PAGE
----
Burnout Is A Cultural Problem

Blog header with a yellow background, the title of the blog "Burnout is a cultural problem" and a picture of a woman sitting at a desk. She is White, has blonde hair with highlights, she is wearing a beige striped shirt with a beige headband. She is leaning over her desk with there left arm on her right shoulder and her right arm straight out in front of her. She looks tired or depressed.

Why is burnout a cultural problem?

Hey y’all, it’s Erin here and for today’s blog I’m going to explain why burnout is a cultural problem. We understand that this may seem a bit of a stretch for some folks, but usually by the time we explain it, we get a lot of comments like “Oh my gosh, yes!” or “Now burnout makes so much more sense!”

When we started researching for our book, we spent a lot of time looking at how other experts, commentators, academics, and researchers were talking about burnout. What we found was both surprising and frustrating. We talk about burnout a lot in America. Like, a whole lot. But, by and large, we talk about it as an individual problem. 

While researching, we saw a lot of phrases like:

“Oh, you’re burned out? You must be a workaholic.”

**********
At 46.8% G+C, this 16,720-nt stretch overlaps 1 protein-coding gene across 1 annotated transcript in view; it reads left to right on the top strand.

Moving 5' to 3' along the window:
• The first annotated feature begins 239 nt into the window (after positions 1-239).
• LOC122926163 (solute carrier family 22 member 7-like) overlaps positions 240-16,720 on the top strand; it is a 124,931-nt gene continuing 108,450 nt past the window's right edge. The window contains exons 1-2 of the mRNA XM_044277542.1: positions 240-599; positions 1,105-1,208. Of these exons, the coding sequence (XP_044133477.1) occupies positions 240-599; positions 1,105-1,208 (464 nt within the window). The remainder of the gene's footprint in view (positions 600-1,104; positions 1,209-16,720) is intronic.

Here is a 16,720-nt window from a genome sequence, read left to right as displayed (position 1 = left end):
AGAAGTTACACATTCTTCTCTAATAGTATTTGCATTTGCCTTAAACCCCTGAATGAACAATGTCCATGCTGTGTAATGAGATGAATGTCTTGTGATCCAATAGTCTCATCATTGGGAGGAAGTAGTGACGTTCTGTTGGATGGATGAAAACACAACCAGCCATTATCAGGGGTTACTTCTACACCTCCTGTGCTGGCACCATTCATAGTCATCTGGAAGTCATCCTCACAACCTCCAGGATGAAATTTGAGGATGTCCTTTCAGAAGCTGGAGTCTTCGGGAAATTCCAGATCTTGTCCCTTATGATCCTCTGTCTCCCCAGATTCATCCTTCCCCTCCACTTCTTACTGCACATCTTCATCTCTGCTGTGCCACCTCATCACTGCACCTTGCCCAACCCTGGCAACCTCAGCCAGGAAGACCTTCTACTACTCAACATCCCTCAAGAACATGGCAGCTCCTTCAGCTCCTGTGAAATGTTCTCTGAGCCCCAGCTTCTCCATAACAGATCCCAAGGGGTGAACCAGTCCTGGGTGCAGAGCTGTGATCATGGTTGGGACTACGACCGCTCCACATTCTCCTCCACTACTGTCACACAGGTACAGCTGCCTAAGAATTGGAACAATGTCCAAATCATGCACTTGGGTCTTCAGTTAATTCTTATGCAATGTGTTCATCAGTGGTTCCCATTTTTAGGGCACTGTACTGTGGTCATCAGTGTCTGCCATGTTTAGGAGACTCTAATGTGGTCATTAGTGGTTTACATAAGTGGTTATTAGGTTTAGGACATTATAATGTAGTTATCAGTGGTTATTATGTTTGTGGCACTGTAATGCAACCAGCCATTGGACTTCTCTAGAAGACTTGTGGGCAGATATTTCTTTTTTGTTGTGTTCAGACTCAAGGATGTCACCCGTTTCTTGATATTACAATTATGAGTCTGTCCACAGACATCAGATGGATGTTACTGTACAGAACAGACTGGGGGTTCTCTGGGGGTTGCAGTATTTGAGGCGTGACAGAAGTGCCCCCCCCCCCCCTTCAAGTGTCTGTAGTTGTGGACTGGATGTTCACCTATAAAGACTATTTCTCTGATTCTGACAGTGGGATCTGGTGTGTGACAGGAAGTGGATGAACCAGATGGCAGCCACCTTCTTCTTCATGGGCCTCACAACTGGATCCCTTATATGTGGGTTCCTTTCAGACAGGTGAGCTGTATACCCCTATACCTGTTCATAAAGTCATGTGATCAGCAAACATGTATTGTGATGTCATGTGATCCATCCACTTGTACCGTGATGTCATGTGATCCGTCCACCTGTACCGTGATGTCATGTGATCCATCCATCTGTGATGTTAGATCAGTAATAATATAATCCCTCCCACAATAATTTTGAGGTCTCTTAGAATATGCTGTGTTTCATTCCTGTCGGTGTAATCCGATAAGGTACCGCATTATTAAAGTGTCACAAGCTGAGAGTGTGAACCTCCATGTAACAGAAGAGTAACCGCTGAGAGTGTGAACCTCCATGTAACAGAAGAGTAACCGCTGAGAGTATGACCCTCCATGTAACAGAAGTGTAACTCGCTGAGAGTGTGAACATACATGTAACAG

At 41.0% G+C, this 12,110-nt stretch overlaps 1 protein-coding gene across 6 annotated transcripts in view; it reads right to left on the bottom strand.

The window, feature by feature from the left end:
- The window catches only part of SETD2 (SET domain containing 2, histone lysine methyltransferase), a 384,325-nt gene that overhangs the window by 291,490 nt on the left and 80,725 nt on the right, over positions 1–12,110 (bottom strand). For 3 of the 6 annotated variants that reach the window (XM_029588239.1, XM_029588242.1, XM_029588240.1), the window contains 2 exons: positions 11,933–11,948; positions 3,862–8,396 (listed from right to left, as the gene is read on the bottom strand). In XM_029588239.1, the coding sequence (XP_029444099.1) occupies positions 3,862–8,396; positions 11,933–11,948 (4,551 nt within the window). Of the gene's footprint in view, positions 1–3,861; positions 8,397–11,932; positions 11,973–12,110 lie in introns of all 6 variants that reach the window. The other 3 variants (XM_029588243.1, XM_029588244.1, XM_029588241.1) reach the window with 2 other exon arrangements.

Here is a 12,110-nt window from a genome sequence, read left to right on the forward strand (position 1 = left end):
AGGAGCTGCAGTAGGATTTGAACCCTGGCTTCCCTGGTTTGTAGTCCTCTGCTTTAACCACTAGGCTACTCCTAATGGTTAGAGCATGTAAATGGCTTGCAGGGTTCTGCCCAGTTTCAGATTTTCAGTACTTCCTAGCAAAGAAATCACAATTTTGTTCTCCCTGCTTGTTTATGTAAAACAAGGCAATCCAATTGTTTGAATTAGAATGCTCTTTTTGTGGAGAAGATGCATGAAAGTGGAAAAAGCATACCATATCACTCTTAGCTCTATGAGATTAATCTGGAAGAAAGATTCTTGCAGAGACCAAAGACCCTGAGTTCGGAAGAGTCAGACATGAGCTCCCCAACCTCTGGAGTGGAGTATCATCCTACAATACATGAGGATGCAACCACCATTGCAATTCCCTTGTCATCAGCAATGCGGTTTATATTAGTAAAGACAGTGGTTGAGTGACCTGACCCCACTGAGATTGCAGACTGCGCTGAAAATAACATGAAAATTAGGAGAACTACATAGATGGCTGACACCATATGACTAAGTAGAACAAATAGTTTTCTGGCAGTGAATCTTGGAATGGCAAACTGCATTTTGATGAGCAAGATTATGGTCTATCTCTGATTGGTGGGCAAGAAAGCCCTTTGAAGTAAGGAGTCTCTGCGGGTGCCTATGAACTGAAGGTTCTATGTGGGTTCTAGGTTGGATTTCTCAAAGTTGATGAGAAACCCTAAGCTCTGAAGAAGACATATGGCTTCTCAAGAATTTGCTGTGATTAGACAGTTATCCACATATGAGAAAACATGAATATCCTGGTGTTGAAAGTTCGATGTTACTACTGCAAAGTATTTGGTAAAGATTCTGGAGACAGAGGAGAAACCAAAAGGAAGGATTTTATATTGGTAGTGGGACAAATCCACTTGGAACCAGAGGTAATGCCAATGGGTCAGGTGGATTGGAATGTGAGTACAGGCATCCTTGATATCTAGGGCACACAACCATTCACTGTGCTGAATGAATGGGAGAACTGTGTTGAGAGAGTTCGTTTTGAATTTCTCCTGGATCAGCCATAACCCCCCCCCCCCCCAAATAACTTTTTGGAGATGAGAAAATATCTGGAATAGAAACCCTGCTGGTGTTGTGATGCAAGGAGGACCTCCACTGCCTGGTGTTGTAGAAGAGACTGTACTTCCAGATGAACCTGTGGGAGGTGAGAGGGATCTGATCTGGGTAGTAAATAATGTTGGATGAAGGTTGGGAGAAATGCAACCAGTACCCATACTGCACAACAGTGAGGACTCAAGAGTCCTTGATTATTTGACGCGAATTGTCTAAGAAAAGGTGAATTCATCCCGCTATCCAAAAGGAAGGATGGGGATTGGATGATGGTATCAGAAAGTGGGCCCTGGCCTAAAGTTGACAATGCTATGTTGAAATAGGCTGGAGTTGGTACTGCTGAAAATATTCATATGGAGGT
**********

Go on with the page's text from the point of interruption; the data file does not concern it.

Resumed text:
“Feeling burned out? Check out our guide to setting better personal boundaries and learn how to tell your boss ‘no.’”

America is the most burned out country in the world. We know all the stats (and we have them in our book) about how Americans take the fewest vacation days, work the longest weeks, and suffer from the highest rates of burnout. 

The more research we did on burnout, the more we started to think that burnout sounded like more than just an individual problem. 

So what does it mean when we say burnout is a cultural problem?

Well, specifically here, in the USA, it means that we have cultural values that reward overwork and punish rest. It means that our cultural foundations go back to the idea that working hard means you are a good person, and that you should always work alone. Does any of that sound familiar?

America has a culture of burnout. A culture that celebrates exhaustion and makes work and success a moral judgment. When these ideas are baked into our culture so deep that most of us don’t even know they’re there, it means that burnout is a cultural problem, not an individual one. 

When we hit this realization – that as a culture we’ve been talking about burnout all wrong – we knew we had to do something about it. The first thing we did was write our book. And now, we’re launching this blog so that we can continue to help folks understand and recover from burnout. 

Burnout is a cultural problem, which means we have to work together to solve it. And we can solve it. It’ll be hard work, but we’re Americans, and we never shy away from hard work, right?

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